MegLarson1Name: Meg Larson

Age: 21

Where do you call home? Washington D.C metro area

Education: Senior at George Mason University, studying Communication with a concentration in Public Relations and a minor is Psychology. 

How long have you known you are living with FA? (When and how were you diagnosed?) I was misdiagnosed with Charcot-Marie-Tooth (CMT) When I was 14. I never questioned the diagnosis, regardless that many of the supposed symptoms did not apply to me. At 16 I went to John's Hopkins University Hospital to meet with Dr. Thomas Crawford, a specialist in CMT. Within 5 minutes, he correctly diagnosed me with Friedreich's. 

Describe your transition from walking to walker/wheelchair. I won't sugarcoat this at all, I promise you that. I was able to walk fine, a bit unsteady but fine, until I was 20. At 18, I walked at least 32 New York City blocks a day. My transition from walking to a wheelchair/scooter was something I fought every step of the way (pun intended). At first I was embarrassed to use a mobility aid in public. I didn't want people to think that I was this feeble being. Due to my own stubbornness, I fell in public, grew fatigued to the point of near collapse, and looked like a drunken fool fighting the inevitable necessity of a wheelchair.

When I first started using my trusty TravelScoot, I was a bit embarrassed, but I grew to love it. It's the 'holy grail' of mobility assistive devices for long distance (i.e on campus). I got my manual wheelchair after the scooter, and it's been a massive help in home, at restaurants, and in more confined areas in general. For a long time, I thought that use of a wheelchair/scooter would restrict me. Quite the opposite- these devices are not a restriction, they are an asset to my own personal freedom.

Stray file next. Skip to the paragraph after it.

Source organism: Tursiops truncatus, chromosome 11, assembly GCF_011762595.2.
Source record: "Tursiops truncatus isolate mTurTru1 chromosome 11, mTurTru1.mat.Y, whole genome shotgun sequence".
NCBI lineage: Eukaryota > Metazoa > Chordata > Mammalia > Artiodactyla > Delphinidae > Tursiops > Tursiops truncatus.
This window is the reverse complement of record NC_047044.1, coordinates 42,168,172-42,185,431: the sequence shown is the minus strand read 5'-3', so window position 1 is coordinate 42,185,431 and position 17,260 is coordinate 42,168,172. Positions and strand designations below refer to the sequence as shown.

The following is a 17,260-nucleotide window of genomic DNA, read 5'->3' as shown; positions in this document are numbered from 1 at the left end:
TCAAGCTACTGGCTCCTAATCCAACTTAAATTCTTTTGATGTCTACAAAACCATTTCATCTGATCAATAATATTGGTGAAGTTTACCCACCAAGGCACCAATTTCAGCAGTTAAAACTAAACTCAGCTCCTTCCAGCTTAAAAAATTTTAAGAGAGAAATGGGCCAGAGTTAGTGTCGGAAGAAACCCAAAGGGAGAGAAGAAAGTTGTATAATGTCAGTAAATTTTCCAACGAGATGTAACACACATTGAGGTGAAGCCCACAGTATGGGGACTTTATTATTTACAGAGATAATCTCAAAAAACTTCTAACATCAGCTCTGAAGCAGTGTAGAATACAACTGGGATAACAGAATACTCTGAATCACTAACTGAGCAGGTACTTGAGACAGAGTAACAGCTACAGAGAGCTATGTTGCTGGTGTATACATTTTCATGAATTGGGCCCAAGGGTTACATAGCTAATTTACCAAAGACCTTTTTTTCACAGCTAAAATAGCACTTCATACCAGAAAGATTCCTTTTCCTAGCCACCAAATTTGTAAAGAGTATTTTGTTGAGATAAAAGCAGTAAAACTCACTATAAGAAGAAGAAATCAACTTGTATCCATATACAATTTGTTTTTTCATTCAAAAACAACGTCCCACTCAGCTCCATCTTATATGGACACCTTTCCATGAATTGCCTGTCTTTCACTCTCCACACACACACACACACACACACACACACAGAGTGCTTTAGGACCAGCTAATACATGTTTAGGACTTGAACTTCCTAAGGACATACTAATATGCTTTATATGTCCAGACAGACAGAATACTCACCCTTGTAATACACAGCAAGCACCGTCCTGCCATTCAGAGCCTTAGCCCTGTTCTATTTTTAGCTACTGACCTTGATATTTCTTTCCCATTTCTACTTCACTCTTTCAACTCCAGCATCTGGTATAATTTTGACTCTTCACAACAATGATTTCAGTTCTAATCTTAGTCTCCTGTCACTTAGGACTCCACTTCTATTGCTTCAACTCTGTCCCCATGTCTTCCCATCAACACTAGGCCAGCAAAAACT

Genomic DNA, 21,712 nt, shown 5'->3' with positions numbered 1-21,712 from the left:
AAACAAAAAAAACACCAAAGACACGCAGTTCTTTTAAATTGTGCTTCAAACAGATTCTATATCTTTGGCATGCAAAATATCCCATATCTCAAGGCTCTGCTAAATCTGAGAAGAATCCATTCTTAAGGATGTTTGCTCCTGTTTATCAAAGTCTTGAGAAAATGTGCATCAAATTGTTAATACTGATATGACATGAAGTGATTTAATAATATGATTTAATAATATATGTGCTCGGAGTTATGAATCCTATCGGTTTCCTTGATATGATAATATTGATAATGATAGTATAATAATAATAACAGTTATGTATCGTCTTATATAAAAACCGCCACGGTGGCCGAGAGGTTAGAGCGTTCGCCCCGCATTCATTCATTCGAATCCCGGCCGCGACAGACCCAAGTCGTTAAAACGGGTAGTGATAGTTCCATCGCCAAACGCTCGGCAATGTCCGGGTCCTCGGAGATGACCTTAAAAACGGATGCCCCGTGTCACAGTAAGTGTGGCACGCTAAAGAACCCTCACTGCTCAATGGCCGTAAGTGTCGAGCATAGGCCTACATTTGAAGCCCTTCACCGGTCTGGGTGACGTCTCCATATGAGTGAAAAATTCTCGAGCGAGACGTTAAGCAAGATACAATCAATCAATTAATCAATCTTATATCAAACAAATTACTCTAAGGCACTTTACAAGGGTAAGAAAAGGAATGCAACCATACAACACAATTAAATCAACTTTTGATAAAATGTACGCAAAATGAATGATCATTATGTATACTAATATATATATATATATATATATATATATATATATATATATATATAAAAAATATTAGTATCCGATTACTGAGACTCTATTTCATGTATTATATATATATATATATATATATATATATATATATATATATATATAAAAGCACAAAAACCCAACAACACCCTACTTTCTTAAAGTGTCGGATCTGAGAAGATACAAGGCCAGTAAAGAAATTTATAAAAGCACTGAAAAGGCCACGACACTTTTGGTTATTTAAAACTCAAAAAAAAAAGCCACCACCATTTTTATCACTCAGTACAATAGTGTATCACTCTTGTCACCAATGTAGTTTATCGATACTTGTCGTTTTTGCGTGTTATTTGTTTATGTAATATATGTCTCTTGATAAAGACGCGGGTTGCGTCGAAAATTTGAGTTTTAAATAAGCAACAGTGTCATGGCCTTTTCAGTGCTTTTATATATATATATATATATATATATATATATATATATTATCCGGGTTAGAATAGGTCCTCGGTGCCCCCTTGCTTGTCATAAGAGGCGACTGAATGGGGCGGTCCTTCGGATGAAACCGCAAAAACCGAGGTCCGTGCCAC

MegLarson2When FA gets you down, what do you think/do to feel better? It's a learning process. Don't expect to be positive all the time, especially during the first few years. FA is not something I'd wish for anyone, but if you have it, know that it does get better. You will eventually laugh when you fall down. Personally, I use humor to cope when I'm feeling down. I'd rather laugh at my pain than feel bad for myself, and that's something that took me years to recognize.

What is one way FA has positively affected your life? The most positive thing is my service dog, Jude. He is the greatest asset in my arsenal of medical equipment. This living thing is able to exude emotion and care that a hunk of metal cannot. I urge anyone who has FA - especially those recently diagnosed - to look into getting a service dog.

What is a favorite motivational quote of yours? "Those who mind don't matter, and those who matter don't mind." -Dr. Seuss

What is the best advice you could give to someone newly diagnosed with FA? You can do it. We're all rooting for you.

What is the first thing you want to do when a cure/treatment is found for FA? Buy a pair of Christian Louboutin Pigalles, 100mm (The red bottom heels).

“I have FA but FA doesn’t have me.” What does this statement mean to you? FA is a part of my life, there's no way around that, but it is not the entirety of myself. I'm a writer. I can figure out how to cook just about anything. I can tell you weird facts about dogs for days on end. I love public speaking. I will make you laugh. FA has a hold on me, but I am not just a disease.

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